A study lead by Dr. Soumitra Bhuyan, an assistant professor of health systems management and policy at the School of Public Health, The University of Memphis, found that residential care facilities (RCFs) that provide medical services such as skilled nursing services and medication review are more likely to adopt Electronic Health Records (EHRs). RCFs fill the gap between home care and nursing homes and provide housing and supportive services to persons who would need assistance with activities of daily living. Unlike hospitals and nursing homes, RCFs are not required to provide medical care.
The authors say that the association between service innovations and adoption of EHRs could be a “strategic attempt by RCFs to engage in a new business arrangement with hospitals and other health care organizations where quality of care and interoperability of patients’ records may play a vital role under the current health care reform”. Additionally, the complex health care needs of the aging population may motivate RCFs to provide more medical services to attract new residents which thereby increase the necessity of health information exchanges with other health care organizations.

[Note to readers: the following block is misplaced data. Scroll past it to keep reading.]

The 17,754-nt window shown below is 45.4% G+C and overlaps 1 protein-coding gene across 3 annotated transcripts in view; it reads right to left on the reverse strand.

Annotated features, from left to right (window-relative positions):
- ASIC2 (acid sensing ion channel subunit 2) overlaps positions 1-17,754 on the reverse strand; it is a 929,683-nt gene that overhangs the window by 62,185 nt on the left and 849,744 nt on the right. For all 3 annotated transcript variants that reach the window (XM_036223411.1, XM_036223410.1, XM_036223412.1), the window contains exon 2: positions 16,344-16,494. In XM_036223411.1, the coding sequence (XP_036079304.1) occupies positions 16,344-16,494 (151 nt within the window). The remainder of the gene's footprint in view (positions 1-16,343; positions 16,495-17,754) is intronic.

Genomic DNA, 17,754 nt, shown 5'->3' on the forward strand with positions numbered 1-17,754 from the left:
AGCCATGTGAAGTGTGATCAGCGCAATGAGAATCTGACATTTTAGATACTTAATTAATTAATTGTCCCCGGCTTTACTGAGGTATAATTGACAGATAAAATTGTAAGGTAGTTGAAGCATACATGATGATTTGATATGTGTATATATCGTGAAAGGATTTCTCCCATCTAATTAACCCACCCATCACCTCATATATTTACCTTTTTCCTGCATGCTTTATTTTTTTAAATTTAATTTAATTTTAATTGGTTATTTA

The study utilized a national sample of RCFs obtained from the 2010 National Survey of Residential Care Facilities and found that a relatively low proportion of RCFs adopted EHRs. There was also evidence that RCFs of larger size, non-for-profit status, chain affiliation, Medicaid certification were more likely to adopt EHRs. Currently, long-term care organizations like residential care facilities are not eligible to receive federal incentives for adopting EHRs under the Health Information technology for Economic and Clinical Health Act of 2009. The study was done in collaboration with researchers from the College of Public Health, University of Nebraska Medical Center.
The findings from this study were published in December issue of the International Journal of Medical Informatics
To read more, click:http://www.ncbi.nlm.nih.gov/pubmed/25453201